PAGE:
We used the “Sidebar” (automatically at the top right of page) as a navigation page for documents.  We posted Word documents that contained necessary forms, contact information (such as our phone chain) that we could print out and carry with us.  We had a calendar (in the screen shot above) that was a simple table, with links to individual pages for each date. (For others projects I’ve worked on, the Sidebar would have been the navigation to access these pages, but this made more sense given the nature of our project).  The coordinator initially put all this info up on the wiki, to ensure we had a unified format.  But after that, individuals in charge of particular day trips or events would update their page details.  The group was instructed to check the night before each event for changes.  Of course, I subscribed to “changes” so I automatically received an email when any information was changed.

We had some formatting challenges (such as our blank space next to our French/East Coast U.S. time clock—PBwiki makes it easy to drop Google gadgets into your wiki.  You don’t need to be a programmer).  Formatting issues would have been surmountable but it wasn’t worth fussing over.  After all, this was a productivity improvement tool.  We’re now using Shutterfly to share photos (via a free group “collection” album) of the trip confidentially (we don’t like photos of the girls on the web, unprotected).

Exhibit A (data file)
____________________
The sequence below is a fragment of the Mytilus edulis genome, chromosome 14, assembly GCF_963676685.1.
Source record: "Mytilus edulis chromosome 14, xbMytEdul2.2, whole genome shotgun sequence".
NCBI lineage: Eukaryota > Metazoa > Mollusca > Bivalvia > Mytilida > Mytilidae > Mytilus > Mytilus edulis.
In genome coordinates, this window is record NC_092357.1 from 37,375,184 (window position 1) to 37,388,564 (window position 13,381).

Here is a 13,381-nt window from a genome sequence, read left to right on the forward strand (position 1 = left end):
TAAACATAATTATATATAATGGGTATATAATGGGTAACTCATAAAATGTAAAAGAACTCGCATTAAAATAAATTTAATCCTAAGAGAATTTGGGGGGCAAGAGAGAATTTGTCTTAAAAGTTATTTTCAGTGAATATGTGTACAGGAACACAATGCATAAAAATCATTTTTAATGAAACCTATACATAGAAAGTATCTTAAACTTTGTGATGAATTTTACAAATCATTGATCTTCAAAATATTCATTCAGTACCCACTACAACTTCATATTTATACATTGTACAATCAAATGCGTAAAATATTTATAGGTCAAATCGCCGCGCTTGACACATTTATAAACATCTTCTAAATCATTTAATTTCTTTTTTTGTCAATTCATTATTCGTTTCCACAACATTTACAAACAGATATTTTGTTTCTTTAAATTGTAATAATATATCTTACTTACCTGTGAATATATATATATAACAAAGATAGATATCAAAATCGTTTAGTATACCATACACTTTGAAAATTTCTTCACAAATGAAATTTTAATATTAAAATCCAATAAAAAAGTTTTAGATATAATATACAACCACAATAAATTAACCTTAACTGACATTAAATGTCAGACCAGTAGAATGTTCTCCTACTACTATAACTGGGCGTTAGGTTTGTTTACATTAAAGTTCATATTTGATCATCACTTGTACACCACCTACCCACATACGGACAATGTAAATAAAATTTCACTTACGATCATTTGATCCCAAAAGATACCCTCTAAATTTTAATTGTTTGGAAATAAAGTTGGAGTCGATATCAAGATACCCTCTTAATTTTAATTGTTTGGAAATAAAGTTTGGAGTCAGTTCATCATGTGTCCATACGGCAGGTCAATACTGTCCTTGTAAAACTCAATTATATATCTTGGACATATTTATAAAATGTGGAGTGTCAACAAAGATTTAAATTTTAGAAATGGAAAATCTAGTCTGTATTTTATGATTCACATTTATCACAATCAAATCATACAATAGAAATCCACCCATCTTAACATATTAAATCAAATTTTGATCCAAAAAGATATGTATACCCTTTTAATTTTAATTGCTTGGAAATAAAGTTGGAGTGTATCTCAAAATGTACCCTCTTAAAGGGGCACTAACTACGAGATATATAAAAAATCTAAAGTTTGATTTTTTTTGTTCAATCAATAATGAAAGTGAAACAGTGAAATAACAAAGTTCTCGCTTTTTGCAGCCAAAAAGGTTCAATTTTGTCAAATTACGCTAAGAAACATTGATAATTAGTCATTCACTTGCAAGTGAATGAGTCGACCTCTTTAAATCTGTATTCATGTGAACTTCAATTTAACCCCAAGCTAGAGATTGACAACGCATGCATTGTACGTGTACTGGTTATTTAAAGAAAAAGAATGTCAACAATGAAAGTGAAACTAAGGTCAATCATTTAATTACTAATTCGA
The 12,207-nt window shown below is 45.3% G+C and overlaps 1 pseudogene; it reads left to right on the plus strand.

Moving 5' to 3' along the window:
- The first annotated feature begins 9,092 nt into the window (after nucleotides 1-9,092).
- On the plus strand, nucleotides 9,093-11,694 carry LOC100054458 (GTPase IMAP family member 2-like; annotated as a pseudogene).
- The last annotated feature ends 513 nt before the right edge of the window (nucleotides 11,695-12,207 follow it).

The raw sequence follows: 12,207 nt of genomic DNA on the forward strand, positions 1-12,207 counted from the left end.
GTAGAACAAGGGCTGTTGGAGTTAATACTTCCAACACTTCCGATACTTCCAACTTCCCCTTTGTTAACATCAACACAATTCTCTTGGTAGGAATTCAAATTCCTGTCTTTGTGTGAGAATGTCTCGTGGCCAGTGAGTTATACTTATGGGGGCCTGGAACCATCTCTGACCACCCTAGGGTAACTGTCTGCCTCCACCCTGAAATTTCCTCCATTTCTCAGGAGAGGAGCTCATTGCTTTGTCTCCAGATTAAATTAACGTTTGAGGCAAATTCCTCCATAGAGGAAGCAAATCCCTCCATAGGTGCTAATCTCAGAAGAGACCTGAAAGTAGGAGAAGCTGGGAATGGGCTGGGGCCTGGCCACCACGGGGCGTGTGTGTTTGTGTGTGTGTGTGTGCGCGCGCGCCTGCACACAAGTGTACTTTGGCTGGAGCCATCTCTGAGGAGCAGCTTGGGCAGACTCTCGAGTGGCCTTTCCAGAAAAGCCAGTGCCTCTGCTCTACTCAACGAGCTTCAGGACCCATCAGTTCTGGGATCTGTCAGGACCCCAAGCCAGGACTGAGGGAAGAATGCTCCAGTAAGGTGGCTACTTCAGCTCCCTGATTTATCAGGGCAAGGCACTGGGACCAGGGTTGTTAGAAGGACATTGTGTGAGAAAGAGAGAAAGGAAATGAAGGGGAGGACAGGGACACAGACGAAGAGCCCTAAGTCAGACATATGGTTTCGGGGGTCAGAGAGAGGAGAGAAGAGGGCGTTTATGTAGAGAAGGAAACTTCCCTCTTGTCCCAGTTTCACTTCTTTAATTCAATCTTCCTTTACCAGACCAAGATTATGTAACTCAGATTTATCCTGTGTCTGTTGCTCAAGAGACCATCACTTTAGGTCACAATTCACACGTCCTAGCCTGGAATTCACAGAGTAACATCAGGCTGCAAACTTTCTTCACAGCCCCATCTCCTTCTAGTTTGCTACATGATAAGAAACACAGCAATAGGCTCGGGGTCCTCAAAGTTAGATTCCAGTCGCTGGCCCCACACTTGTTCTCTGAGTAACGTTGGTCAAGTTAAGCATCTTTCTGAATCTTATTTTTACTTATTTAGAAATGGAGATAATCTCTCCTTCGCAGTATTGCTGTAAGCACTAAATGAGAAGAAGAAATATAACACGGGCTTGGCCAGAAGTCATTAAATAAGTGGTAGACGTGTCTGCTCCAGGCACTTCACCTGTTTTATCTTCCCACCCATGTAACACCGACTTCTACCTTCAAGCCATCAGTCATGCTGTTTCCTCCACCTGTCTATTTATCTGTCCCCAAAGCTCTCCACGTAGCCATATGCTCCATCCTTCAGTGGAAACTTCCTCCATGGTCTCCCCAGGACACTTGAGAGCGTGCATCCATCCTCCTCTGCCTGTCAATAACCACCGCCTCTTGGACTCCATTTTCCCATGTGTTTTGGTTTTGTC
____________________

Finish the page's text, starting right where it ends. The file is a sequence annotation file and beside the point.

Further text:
Thanks to the wiki, the only tears that were shed were on the departure of the students back to France. 

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Webinars: Staff Development Solutions Part 3

As previously discussed, one easy way to promote learning and networking among staff is to use Skype with video (or other similar services).  This works best when someone knowledgeable among the attendees can take the lead–both in setting up the call, helping other “newbies” and perhaps in setting an agenda.